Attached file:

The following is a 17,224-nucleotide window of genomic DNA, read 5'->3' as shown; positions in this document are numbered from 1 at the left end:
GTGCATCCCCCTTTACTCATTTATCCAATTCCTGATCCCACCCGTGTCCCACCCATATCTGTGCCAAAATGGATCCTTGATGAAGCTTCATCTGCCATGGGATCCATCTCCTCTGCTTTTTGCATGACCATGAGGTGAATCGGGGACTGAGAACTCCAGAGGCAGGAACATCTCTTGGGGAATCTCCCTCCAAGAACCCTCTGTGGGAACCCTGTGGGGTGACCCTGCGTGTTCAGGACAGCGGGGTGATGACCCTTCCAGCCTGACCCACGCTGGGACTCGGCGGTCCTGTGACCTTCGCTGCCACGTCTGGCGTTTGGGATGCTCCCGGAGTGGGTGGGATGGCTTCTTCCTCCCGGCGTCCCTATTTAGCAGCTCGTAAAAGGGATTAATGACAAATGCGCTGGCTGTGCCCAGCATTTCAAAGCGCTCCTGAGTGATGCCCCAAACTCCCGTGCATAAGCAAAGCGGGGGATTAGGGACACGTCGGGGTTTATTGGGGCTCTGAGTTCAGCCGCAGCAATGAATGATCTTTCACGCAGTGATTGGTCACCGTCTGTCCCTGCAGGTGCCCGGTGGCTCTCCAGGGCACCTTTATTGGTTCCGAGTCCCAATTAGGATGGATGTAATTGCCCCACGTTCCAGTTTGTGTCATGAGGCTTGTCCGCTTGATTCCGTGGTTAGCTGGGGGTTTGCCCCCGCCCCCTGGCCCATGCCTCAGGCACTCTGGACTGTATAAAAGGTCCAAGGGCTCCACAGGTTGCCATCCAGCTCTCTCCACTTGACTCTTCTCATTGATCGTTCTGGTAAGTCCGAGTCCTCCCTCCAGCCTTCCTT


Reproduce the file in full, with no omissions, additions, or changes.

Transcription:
The following is a 17,224-nucleotide window of genomic DNA, read 5'->3' as shown; positions in this document are numbered from 1 at the left end:
GTGCATCCCCCTTTACTCATTTATCCAATTCCTGATCCCACCCGTGTCCCACCCATATCTGTGCCAAAATGGATCCTTGATGAAGCTTCATCTGCCATGGGATCCATCTCCTCTGCTTTTTGCATGACCATGAGGTGAATCGGGGACTGAGAACTCCAGAGGCAGGAACATCTCTTGGGGAATCTCCCTCCAAGAACCCTCTGTGGGAACCCTGTGGGGTGACCCTGCGTGTTCAGGACAGCGGGGTGATGACCCTTCCAGCCTGACCCACGCTGGGACTCGGCGGTCCTGTGACCTTCGCTGCCACGTCTGGCGTTTGGGATGCTCCCGGAGTGGGTGGGATGGCTTCTTCCTCCCGGCGTCCCTATTTAGCAGCTCGTAAAAGGGATTAATGACAAATGCGCTGGCTGTGCCCAGCATTTCAAAGCGCTCCTGAGTGATGCCCCAAACTCCCGTGCATAAGCAAAGCGGGGGATTAGGGACACGTCGGGGTTTATTGGGGCTCTGAGTTCAGCCGCAGCAATGAATGATCTTTCACGCAGTGATTGGTCACCGTCTGTCCCTGCAGGTGCCCGGTGGCTCTCCAGGGCACCTTTATTGGTTCCGAGTCCCAATTAGGATGGATGTAATTGCCCCACGTTCCAGTTTGTGTCATGAGGCTTGTCCGCTTGATTCCGTGGTTAGCTGGGGGTTTGCCCCCGCCCCCTGGCCCATGCCTCAGGCACTCTGGACTGTATAAAAGGTCCAAGGGCTCCACAGGTTGCCATCCAGCTCTCTCCACTTGACTCTTCTCATTGATCGTTCTGGTAAGTCCGAGTCCTCCCTCCAGCCTTCCTT